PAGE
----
UVM Farmer Training Program Teaches Students Sustainability Hinges on Financial Fitness “If beer is a reliable indicator, rosy times lie ahead for American agriculture and those who like fresh wholesome food. As the 70′s gave way to the 80′s, doomsayers predicted that if the going trend of consolidation continued only 5 beer-brewing companies would exist by the 1990′s. But something happened and that something was the rise of the craft brewer. Today this phenomenon is happening again, this time with peas and carrots. At agricultural training programs cropping up at such places as the University of California, Santa Cruz, New York’s Groundswell Center for Local Food and Farming, Michigan State University, and now at the University of Vermont’s Farmer Training Program, one diverse student group after another is endeavoring to reinvent and reinvigorate farming…”
University Programs Raise Crop of New Farmers
“University Programs Raise Crop of New Farmers”
On a soggy, raw October morning, in a far corner of the University of Vermont’s Hort Farm, a dozen students gather by a picnic table and survey their three-quarter-acre plot. Since spring, as part of Vermont’s first farmer-training program, they have cultivated crops where weed scientists used to run trials. Today is their last market harvest.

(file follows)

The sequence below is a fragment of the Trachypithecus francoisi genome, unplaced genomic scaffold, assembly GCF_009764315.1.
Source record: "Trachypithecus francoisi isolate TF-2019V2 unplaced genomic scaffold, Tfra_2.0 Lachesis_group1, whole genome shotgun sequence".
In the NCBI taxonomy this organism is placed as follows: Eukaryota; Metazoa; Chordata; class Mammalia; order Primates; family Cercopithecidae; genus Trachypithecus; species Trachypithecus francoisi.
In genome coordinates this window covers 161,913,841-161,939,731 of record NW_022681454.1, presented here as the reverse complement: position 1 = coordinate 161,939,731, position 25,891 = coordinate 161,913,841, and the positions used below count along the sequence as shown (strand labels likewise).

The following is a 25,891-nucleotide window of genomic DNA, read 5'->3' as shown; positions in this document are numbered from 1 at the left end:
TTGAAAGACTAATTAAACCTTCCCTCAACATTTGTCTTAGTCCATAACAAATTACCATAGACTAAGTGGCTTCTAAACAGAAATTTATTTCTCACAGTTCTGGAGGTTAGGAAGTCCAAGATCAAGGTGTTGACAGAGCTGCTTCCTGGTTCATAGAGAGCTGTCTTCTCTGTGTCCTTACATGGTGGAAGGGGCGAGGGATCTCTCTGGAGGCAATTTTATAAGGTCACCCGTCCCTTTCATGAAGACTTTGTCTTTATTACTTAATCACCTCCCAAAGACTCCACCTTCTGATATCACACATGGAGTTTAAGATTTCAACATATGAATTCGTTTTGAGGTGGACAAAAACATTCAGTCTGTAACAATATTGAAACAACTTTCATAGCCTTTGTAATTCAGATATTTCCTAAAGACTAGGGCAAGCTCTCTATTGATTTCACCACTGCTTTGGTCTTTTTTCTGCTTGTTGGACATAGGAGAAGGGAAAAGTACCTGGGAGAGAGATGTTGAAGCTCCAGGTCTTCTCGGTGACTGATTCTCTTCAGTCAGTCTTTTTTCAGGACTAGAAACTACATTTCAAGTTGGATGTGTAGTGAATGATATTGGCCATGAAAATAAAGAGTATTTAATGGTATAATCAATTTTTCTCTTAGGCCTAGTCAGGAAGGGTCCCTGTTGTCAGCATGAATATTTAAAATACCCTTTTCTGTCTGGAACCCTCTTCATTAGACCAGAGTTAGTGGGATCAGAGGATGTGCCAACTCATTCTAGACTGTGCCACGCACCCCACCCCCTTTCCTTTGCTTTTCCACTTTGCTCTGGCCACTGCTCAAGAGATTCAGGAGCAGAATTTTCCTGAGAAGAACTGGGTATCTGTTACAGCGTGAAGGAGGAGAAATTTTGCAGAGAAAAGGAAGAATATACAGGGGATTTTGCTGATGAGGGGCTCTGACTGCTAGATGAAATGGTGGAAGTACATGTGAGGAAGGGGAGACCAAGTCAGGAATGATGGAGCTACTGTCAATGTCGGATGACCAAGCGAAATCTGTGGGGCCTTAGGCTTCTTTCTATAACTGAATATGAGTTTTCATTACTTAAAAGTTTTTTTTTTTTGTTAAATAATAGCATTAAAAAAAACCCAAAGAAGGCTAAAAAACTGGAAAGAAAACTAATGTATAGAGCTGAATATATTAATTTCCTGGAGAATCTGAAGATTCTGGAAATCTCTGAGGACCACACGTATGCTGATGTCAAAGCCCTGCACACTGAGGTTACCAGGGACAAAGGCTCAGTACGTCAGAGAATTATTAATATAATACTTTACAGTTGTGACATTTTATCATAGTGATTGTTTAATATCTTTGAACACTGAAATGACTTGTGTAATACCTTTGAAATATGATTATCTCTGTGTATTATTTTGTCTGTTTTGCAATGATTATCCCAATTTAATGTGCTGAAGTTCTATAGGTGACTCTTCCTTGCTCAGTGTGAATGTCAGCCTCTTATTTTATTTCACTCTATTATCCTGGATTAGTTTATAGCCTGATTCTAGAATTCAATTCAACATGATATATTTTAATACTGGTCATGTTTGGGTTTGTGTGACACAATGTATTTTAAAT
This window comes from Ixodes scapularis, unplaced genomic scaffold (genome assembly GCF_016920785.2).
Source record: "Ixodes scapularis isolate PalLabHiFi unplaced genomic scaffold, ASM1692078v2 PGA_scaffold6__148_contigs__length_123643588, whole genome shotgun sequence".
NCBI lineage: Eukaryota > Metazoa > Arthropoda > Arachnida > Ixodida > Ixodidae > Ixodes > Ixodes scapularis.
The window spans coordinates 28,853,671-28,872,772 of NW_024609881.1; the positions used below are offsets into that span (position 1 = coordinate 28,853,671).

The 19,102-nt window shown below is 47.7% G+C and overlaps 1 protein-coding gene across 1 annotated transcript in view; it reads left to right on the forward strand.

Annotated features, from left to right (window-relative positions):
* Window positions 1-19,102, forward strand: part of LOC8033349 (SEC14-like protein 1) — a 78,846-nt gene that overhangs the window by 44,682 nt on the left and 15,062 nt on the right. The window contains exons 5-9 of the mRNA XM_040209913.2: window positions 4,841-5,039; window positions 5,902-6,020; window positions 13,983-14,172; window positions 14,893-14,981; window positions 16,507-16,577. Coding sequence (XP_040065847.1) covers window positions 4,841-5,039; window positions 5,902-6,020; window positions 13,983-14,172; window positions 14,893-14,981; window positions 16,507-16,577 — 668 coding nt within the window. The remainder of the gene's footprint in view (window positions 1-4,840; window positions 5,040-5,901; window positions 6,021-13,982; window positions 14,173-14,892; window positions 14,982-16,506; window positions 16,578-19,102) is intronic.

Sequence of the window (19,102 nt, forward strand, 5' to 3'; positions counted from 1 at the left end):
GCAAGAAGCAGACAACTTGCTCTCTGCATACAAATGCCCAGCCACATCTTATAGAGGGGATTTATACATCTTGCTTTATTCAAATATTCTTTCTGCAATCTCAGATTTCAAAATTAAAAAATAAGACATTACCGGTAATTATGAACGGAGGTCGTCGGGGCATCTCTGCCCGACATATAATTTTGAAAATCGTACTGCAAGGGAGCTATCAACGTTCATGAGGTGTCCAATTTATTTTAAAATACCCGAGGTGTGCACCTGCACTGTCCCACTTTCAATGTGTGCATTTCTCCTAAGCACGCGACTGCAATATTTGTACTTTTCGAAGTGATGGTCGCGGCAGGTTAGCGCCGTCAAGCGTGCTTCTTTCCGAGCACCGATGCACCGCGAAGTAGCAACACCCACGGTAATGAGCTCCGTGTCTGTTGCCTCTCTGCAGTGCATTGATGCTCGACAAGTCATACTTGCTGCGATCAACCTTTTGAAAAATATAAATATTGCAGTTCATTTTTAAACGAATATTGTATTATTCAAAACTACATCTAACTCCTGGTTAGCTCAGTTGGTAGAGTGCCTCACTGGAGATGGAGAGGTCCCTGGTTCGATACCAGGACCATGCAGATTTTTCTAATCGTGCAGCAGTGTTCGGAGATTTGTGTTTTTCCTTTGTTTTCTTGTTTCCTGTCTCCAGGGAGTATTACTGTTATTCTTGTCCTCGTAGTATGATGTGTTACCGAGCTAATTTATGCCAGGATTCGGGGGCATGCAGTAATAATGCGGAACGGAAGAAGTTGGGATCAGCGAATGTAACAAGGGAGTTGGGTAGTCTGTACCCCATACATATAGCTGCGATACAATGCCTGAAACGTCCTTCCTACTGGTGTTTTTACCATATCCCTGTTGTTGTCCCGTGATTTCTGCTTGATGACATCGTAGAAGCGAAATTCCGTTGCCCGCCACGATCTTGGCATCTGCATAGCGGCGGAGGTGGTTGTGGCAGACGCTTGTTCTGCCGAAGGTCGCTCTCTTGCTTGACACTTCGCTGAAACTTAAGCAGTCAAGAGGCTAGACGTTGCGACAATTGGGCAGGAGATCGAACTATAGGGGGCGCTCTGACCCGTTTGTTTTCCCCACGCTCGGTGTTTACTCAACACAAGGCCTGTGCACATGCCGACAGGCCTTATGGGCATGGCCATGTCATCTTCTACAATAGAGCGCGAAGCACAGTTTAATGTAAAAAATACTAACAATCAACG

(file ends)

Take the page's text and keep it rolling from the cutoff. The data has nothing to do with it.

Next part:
Farmer Apprenticeship Program Seeds Next Generation Small-Scale Farmers
It’s not the first farmer apprenticeship program of its kind, but the University of Vermont’s upcoming curriculum aims to be just as revolutionary as its university counterparts. Farming apprenticeships at Michigan State and UC Santa Cruz, have already proven that college graduates are not only ready for intensive, professional training in sustainable agriculture, but are capable of turning their experiential education into sustainable jobs.
As the demand for small-scale, locally-grown produce steadily increases, the mission of UVM’s apprenticeship is quite clear: provide graduates with an education and support system that encourage them to create and maintain sustainable farms and food businesses.